“Men are not women and yet for the last decade have been told to get in touch with the feminine side of their nature. Men have in fact been told to connect to parts of their brain that do not exist. So what are the essential, unique qualities of men?”

At the core of the book is the assertion that both gender traits and sexual orientation are things we are born with.  Whilst the former is obvious; the latter is highly controversial.  Some might say, why controversial?  Anyone who is homosexual would, I am sure, be very offended by the suggestion that their sexuality is a product of their upbringing or environment.  Indeed, “Nature not nurture” is the postmodernist mantra.  However, what are the implications of accepting that nature is not always perfect?

In terms of evolutionary biology, genetic defects can be either advantageous or detrimental to survival; and the most detrimental defects are those that render individuals incapable of sexual reproduction.  Importantly, however, it should be noted that this does not imply any judgement of morality or relative value. All it does is accept the imperfect nature of evolutionary biology.

In essence, a great deal of Bill and Anne Moir’s book is about actually about epigenetics:

As stated above, the ‘What is Epigenetics’ (WIE) website includes these definitions of epigenetics:
“Epigenetics is the study of potentially [in]heritable changes in gene expression (active versus inactive genes) that does not involve changes to the underlying DNA sequence… “; and
“Epigenetics, essentially, affects how genes are read by cells, and subsequently how they produce proteins.”  As the latter webpage explains, here are a few important points about epigenetics:
— Epigenetics Controls Genes:  Certain circumstances in life can cause genes to be silenced or expressed over time. In other words, they can be turned off (becoming dormant) or turned on (becoming active).
— Epigenetics Is Everywhere:  What you eat, where you live, who you interact with, when you sleep, how you exercise, even aging – all of these can eventually cause chemical modifications around the genes that will turn those genes on or off over time. Additionally, in certain diseases such as cancer or Alzheimer’s, various genes will be switched into the opposite state, away from the normal/healthy state.
— Epigenetics Makes Us Unique:  Even though we are all human, why do some of us have blonde hair or darker skin? Why do some of us hate the taste of mushrooms or eggplants? Why are some of us more sociable than others? The different combinations of genes that are turned on or off is what makes each one of us unique. Furthermore, there have been indications that some epigenetic changes can be inherited.
— Epigenetics Is Reversible:  With 20,000+ genes, what will be the result of the different combinations of genes being turned on or off? The possible permutations are enormous! But if we could map every single cause and effect of the different combinations, and if we could reverse the gene’s state to keep the good while eliminating the bad… then we could theoretically cure cancer, slow aging, stop obesity, and so much more.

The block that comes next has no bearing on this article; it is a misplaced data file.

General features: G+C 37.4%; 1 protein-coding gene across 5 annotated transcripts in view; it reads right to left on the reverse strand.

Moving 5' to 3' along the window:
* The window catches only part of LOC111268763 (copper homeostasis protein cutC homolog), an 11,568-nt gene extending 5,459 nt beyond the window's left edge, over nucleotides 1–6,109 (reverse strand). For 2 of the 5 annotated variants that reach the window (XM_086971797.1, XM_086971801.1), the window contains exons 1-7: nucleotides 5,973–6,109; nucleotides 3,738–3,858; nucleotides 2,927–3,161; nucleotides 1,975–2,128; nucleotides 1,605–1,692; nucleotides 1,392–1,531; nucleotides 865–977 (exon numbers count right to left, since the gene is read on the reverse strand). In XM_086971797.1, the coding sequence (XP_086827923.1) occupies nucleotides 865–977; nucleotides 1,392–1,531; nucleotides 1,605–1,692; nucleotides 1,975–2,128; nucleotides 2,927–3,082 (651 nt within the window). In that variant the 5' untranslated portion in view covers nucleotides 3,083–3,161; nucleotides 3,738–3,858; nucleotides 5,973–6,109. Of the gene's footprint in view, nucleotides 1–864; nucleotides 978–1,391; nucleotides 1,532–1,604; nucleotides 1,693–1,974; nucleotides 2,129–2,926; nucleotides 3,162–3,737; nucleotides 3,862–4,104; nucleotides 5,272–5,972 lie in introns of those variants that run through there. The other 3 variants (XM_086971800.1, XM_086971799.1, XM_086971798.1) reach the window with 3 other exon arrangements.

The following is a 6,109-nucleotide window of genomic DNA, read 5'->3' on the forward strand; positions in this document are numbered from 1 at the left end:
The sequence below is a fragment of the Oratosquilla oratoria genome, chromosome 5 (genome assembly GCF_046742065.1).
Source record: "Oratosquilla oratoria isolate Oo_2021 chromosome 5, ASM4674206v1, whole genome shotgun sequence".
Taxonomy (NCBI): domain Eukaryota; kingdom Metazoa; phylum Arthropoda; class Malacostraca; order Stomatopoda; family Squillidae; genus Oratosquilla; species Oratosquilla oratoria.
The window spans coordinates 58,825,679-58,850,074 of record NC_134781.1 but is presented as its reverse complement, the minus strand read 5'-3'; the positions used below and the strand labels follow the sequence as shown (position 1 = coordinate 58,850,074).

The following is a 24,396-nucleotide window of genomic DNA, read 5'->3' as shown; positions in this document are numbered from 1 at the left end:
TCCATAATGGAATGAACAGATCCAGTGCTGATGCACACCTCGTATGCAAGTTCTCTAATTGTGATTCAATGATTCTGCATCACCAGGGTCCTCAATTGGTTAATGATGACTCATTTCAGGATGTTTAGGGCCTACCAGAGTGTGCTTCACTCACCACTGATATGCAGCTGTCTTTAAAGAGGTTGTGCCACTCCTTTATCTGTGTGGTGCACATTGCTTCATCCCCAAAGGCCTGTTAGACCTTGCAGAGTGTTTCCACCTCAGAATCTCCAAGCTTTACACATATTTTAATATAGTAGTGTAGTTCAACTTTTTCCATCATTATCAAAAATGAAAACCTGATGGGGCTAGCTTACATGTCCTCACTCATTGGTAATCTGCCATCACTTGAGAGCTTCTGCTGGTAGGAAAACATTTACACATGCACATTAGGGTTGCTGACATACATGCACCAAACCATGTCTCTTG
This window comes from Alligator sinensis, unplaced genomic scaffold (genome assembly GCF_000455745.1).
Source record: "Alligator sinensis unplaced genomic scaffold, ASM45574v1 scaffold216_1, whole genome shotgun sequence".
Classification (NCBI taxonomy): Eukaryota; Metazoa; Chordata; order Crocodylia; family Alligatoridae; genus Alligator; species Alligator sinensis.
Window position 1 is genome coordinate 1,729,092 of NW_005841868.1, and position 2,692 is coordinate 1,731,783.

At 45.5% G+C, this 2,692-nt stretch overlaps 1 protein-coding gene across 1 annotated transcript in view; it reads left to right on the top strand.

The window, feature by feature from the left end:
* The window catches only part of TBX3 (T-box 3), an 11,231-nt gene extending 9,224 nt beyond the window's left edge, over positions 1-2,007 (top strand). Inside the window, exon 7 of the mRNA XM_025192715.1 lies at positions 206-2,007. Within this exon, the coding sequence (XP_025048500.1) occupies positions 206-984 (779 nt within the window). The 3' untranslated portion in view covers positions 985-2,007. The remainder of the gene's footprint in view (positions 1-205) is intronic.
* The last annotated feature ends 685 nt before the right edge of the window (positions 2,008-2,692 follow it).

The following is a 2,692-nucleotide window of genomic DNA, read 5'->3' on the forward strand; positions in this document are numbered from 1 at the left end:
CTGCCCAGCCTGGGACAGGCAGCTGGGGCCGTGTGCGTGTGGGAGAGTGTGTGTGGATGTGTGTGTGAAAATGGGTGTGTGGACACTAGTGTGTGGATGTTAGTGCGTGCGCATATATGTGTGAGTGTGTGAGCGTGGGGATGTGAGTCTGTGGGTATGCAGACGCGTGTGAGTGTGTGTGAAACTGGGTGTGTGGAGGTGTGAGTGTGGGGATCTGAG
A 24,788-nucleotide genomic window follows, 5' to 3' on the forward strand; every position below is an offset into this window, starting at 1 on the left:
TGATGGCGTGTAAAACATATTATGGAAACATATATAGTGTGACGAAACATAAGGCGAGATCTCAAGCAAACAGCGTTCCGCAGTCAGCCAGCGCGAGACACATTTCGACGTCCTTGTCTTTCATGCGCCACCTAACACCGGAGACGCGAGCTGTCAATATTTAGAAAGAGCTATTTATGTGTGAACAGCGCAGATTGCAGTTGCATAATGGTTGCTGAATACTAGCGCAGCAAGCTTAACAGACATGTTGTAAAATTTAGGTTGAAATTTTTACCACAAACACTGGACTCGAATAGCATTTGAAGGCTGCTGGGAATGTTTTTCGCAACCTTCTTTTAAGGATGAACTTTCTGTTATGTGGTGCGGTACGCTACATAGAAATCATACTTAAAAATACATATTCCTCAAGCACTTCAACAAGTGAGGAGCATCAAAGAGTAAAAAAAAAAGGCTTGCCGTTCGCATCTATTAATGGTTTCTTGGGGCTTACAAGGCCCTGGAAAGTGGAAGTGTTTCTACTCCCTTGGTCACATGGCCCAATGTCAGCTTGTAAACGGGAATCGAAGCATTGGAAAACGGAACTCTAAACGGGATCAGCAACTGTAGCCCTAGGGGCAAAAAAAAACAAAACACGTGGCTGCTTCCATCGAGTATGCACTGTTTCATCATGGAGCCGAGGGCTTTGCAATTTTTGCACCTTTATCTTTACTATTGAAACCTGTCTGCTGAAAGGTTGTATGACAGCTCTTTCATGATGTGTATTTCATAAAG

And so, in 2016, theory may have become reality.  However, where does that leave sexuality? Since it can be neither inherited nor passed-on, the persistence of homosexuality throughout human history can only be explained in epigenetic terms. If so, however:

  • Acknowledging the epigenetic origin of homosexuality is no more an excuse for homophobia than acknowledging the epigenetic origin of any other imperfection in gene transmission would justify any other form of discrimination.
  • The only thing that prevents scientists from identifying the epigenetic cause of homosexuality is the fact that this would require the co-operation of those who live with its effect.

However, did you spot the fatal flaw in a line of argument that could have led to a very ‘politically incorrect’ conclusion?

The potential benefits of scientific research may not, ultimately, be limited by political correctness.  However, despite what the WIE website appears to imply, embryonic errors in gene copying (i.e. which lead to people being born with conditions they did not inherit from their parents) can only be corrected in the embryo itself (i.e. before the error is duplicated by cell division).

At this point, however, we enter the realm of science fiction, as it is possible to foresee a dystopian future where all human reproduction is via IVF, with all embryos being frozen; scanned for epigenetic conditions; and either corrected or destroyed.

For now, however, we must all live with – or alongside – individuals who unquestionably have a right to “life, love and the pursuit of happiness”.

Therefore, I can now say, “Happy New Year to one and all!”


About Rick Altman

Possibly just another 'Climate Cassandra' crying 'Wolf' in cyberspace. However, the moral of the old children's story is that the Wolf eventually turned up!